The American Lung Association’s “State of the Air” report ranks Salt Lake City’s air 7th worst in the nation. On a report card, that’s an “F” in ozone and single-day particle pollution.
The Association uses data gathered by the US Environmental Protection Agency from monitoring stations around the country including tribal lands. Jamie Riccobono is the Executive Director of the American Lung Association in Utah. She says Salt Lake City’s rank slipped from 8th worst between 2010 and 2012 due to a more than 35 percent increase in the average number of unhealthy days from 2012 to 2013.
“Dirty air effects everyone,” says Riccobono. “It causes Americans to suffer from potentially fatal medical problems.”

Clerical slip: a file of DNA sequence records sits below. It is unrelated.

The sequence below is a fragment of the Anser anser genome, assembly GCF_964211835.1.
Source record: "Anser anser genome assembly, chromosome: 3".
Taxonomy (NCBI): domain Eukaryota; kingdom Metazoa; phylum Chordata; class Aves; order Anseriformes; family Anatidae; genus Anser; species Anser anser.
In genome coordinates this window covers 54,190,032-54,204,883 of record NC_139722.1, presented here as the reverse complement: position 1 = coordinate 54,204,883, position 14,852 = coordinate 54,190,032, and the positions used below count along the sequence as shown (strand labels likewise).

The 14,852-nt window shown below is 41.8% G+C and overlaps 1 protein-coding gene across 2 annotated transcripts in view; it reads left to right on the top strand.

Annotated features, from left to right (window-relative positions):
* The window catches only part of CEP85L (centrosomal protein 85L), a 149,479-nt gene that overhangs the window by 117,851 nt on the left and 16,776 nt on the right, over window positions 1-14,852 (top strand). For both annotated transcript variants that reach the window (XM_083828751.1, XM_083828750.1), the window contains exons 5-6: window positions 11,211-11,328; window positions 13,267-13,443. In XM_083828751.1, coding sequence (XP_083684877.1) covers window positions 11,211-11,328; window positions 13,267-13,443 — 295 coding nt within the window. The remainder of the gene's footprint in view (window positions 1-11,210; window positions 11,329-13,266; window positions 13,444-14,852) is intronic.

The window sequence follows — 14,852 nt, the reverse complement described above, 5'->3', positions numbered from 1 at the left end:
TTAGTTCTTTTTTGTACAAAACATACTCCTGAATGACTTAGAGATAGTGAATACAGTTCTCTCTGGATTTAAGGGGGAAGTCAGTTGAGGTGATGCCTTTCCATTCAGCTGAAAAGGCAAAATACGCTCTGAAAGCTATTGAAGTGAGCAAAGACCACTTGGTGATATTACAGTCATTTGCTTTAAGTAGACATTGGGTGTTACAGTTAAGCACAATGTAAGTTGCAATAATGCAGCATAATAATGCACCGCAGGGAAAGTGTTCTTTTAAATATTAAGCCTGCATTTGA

Riccobono says reducing the harm from ozone and particulate pollution will get more challenging as temperatures warm up. She says most people still have the attitude that one person can’t make a difference.
“Well, everybody needs to breathe. Every person has lungs and that means it’s everyone’s problem. And if you can’t breathe, nothing else matters,” says Riccobono, “That means that it’s up to all of us to make changes.”
Riccobono says the Lung Association recommends strengthening outdated ozone standards, reducing carbon pollution from power plants, and having federal limits on the ability of states to opt out of Clean Air Act protections.